Although new technologies are always accompanied by concerns, the Swiss population is basically positive about them. Swiss people are willing to try out virtual reality VR and are clearly positive about augmented reality AR, even if they still do not recognize the technology enough in everyday life. With regard to artificial intelligence AI, there is also a mixed combination of concern and positive expectations that AI will handle most simple tasks in the future.

Despite the mixed feelings, the potential seems to be recognized in many cases. "With the metaverse and associated technologies, we will not only be confronted with new and exciting creative tools, but our behavior as consumers:inside will also evolve and change," says Lukas Diem, of TBWA in Zurich. This development in the Swiss population offers opportunities and should encourage companies and brands to increasingly engage with new technologies.

The study results at a glance


Few Swiss are well acquainted with the concept of Metaverse. Those who are already more familiar with it are more tech-savvy, have already used the Metaverse (more often) and are predominantly male. 42 percent of respondents say they are at least somewhat familiar with the Metaverse. The remaining 58 percent still seem to be unfamiliar with it. A quarter (26 percent) even say they have never heard of the Metaverse. This puts Switzerland in line with the European average, but well behind the international leaders. 

Artificial intelligence

The majority believe that AI will do most simple tasks, but the feelings associated with it are mixed: Swiss:ins are curious but also concerned, are optimistic and fearful at the same time. The rapid developments in the application of AI raise questions about boundaries and control, which also raises data protection, privacy and security concerns. Nevertheless, Swiss:ins intend to use the technology more frequently in the future.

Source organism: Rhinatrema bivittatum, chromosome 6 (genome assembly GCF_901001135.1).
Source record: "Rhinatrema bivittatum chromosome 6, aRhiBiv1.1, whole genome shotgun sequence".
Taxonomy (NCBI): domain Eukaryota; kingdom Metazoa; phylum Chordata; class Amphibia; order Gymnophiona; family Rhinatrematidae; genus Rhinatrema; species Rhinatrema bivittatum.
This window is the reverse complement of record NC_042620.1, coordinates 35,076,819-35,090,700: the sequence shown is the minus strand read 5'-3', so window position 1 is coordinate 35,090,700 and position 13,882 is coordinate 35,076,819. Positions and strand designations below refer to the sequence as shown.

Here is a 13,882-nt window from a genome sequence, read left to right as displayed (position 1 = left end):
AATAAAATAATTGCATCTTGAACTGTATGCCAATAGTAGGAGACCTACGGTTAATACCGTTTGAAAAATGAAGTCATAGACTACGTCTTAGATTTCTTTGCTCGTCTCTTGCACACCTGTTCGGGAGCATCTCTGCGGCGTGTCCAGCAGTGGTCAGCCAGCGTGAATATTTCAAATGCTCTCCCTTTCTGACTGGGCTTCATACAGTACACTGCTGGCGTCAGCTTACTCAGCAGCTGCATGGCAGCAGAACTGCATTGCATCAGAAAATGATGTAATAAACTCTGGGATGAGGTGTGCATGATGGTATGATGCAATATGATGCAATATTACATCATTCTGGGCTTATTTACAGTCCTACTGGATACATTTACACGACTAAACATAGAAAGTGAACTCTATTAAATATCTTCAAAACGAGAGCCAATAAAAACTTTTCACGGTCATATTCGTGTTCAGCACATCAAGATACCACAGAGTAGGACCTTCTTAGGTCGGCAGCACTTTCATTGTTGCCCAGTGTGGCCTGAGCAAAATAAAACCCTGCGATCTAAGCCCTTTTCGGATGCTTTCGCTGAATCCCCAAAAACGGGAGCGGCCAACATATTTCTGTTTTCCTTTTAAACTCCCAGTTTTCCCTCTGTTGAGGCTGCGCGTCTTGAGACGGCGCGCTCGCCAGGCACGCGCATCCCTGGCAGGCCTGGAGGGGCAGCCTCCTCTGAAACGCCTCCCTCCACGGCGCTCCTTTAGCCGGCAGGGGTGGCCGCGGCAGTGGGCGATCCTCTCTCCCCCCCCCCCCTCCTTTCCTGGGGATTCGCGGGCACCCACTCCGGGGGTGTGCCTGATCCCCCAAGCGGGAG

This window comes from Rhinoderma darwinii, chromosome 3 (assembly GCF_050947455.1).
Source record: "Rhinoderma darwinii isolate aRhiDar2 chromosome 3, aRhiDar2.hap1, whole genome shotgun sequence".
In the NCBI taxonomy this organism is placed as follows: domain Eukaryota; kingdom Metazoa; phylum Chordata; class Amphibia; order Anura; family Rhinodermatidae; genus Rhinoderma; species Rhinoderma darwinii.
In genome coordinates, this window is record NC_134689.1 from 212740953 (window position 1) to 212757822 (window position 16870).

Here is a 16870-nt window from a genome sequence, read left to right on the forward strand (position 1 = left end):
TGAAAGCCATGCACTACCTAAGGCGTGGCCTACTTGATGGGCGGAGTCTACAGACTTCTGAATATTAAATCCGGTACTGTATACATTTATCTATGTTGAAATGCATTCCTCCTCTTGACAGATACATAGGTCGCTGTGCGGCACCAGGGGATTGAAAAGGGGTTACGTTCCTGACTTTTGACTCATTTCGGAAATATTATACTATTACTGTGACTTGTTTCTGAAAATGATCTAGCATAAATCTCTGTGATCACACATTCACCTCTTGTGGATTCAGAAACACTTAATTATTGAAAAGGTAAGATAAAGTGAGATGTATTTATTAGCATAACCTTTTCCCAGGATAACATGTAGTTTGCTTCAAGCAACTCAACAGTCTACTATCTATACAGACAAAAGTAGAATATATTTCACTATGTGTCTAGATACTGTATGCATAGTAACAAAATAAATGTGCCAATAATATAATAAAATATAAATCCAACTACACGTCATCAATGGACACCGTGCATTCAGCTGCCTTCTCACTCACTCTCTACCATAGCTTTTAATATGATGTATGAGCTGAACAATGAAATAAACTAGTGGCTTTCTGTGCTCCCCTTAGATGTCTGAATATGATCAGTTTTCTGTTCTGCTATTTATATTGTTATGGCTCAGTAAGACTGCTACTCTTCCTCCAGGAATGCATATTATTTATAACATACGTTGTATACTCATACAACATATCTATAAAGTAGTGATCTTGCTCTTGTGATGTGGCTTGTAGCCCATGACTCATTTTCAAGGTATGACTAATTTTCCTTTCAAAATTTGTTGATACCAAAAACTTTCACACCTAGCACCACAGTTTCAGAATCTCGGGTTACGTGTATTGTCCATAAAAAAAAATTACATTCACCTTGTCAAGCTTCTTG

Although awareness of cryptocurrencies is relatively high and the technology has the largest share (7 percent) of daily users, more than half of Swiss people have never used the payment method. As far as future use is concerned, only a weak increase is to be expected in Switzerland. Most Swiss have heard of cryptocurrencies, but they have ambivalent feelings about them. The most common feeling (32 percent) about crypto is apprehension. In general, expectations of the technology seem to be restrained.

Virtual Reality

The study results show that the Swiss population is open to virtual reality and that neither attitudinal nor emotional barriers stand in the way of mass acceptance. This is good news for companies that want to use the technology, because Swiss consumers do not have any negative preconceived ideas about it that they might associate with a brand.

Augmented reality

Surprisingly, Swiss respondents say they do not know or fully understand AR, even though the technology has been a part of daily life for several years. However, the attitude toward AR is clearly positive.

Interested parties can here download a management summary or order the entire study.